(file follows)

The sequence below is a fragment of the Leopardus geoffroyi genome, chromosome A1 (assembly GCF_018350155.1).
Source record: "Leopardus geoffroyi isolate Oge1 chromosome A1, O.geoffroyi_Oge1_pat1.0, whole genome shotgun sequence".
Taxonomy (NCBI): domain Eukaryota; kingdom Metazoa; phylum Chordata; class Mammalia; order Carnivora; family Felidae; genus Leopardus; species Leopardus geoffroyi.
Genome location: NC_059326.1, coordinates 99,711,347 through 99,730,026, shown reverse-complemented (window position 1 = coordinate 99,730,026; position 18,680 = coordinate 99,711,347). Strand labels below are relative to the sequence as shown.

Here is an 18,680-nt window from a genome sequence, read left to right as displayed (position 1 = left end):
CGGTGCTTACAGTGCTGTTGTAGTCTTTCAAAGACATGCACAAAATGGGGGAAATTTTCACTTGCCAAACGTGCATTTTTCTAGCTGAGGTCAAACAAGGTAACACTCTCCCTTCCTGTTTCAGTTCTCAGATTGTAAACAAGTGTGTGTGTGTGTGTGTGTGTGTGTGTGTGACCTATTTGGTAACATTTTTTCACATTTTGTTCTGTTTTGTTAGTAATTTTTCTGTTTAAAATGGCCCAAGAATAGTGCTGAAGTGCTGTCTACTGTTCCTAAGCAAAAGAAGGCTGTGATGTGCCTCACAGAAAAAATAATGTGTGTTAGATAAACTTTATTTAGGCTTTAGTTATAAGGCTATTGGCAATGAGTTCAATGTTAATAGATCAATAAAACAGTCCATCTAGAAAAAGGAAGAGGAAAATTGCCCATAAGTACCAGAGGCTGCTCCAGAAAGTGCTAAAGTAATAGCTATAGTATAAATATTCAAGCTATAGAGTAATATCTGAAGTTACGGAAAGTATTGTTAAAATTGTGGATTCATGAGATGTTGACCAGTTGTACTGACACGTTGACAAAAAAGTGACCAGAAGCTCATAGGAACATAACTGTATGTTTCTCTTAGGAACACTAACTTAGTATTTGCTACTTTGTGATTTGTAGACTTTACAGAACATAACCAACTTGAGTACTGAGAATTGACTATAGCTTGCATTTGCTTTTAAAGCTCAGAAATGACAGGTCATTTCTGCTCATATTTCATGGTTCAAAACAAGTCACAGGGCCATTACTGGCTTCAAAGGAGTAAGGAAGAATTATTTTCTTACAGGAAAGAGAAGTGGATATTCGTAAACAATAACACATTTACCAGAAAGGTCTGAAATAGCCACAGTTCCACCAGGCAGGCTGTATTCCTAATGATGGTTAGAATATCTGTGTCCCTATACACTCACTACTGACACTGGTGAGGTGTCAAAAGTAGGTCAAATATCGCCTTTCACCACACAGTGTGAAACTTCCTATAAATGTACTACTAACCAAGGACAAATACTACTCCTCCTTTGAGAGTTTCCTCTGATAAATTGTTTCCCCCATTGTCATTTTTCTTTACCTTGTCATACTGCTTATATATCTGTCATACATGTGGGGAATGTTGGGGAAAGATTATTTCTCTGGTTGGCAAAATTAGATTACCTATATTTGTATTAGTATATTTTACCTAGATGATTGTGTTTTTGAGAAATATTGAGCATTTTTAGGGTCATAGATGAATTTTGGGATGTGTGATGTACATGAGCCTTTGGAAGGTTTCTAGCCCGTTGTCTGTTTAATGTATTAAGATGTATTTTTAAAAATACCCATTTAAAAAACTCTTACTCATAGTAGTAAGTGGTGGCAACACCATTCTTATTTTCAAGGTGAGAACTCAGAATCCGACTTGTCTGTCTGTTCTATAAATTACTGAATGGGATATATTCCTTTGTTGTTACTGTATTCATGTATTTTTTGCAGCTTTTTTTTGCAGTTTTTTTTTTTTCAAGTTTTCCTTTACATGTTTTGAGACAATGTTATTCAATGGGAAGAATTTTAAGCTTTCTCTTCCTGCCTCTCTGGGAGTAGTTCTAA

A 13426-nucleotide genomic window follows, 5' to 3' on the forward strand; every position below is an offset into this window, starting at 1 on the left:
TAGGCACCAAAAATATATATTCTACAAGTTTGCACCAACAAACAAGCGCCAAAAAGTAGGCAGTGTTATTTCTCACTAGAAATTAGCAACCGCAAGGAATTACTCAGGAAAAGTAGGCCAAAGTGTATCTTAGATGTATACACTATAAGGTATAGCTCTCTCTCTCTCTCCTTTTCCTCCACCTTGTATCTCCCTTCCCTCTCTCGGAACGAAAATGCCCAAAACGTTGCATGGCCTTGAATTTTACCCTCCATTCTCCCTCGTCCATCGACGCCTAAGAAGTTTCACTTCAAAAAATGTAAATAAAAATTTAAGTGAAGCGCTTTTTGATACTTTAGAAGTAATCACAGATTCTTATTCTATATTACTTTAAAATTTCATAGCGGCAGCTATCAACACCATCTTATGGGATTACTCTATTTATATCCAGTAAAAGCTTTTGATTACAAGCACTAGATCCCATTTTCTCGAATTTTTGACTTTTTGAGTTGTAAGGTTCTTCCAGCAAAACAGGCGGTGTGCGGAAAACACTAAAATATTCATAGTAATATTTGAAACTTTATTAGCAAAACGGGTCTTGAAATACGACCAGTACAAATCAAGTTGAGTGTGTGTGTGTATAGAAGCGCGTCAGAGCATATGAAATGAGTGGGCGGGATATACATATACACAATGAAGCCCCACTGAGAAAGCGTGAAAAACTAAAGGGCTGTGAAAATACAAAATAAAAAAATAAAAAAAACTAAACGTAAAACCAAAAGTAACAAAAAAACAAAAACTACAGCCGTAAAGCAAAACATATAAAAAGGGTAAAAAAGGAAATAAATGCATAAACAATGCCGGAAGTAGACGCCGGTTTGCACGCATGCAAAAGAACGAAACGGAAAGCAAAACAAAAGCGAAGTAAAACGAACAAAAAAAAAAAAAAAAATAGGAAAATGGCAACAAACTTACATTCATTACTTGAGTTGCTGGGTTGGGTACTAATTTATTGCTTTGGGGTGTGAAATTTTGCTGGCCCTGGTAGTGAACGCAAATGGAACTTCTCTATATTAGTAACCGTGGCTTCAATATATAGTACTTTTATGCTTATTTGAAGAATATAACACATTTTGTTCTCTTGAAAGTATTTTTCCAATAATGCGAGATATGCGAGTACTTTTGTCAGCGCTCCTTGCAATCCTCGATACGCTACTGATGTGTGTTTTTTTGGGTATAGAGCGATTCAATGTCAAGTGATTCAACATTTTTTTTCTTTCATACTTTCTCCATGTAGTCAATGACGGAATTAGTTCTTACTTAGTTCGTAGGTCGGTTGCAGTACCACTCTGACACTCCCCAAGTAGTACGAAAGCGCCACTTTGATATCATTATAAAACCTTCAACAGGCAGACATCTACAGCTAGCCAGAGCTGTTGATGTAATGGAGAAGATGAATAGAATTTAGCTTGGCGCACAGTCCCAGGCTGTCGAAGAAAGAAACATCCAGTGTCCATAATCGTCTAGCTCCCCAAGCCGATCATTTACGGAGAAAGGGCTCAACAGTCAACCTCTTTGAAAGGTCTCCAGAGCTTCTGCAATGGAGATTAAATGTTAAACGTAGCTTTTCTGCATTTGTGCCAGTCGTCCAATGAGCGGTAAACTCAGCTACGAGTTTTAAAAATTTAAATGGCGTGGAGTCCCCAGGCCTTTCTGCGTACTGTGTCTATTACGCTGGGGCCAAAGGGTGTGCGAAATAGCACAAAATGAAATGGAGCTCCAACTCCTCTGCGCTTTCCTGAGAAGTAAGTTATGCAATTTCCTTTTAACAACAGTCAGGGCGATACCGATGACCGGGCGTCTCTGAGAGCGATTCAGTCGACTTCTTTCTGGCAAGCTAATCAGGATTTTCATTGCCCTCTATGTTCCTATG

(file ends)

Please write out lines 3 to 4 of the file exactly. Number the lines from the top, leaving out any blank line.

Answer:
Taxonomy (NCBI): domain Eukaryota; kingdom Metazoa; phylum Chordata; class Mammalia; order Carnivora; family Felidae; genus Leopardus; species Leopardus geoffroyi.
Genome location: NC_059326.1, coordinates 99,711,347 through 99,730,026, shown reverse-complemented (window position 1 = coordinate 99,730,026; position 18,680 = coordinate 99,711,347). Strand labels below are relative to the sequence as shown.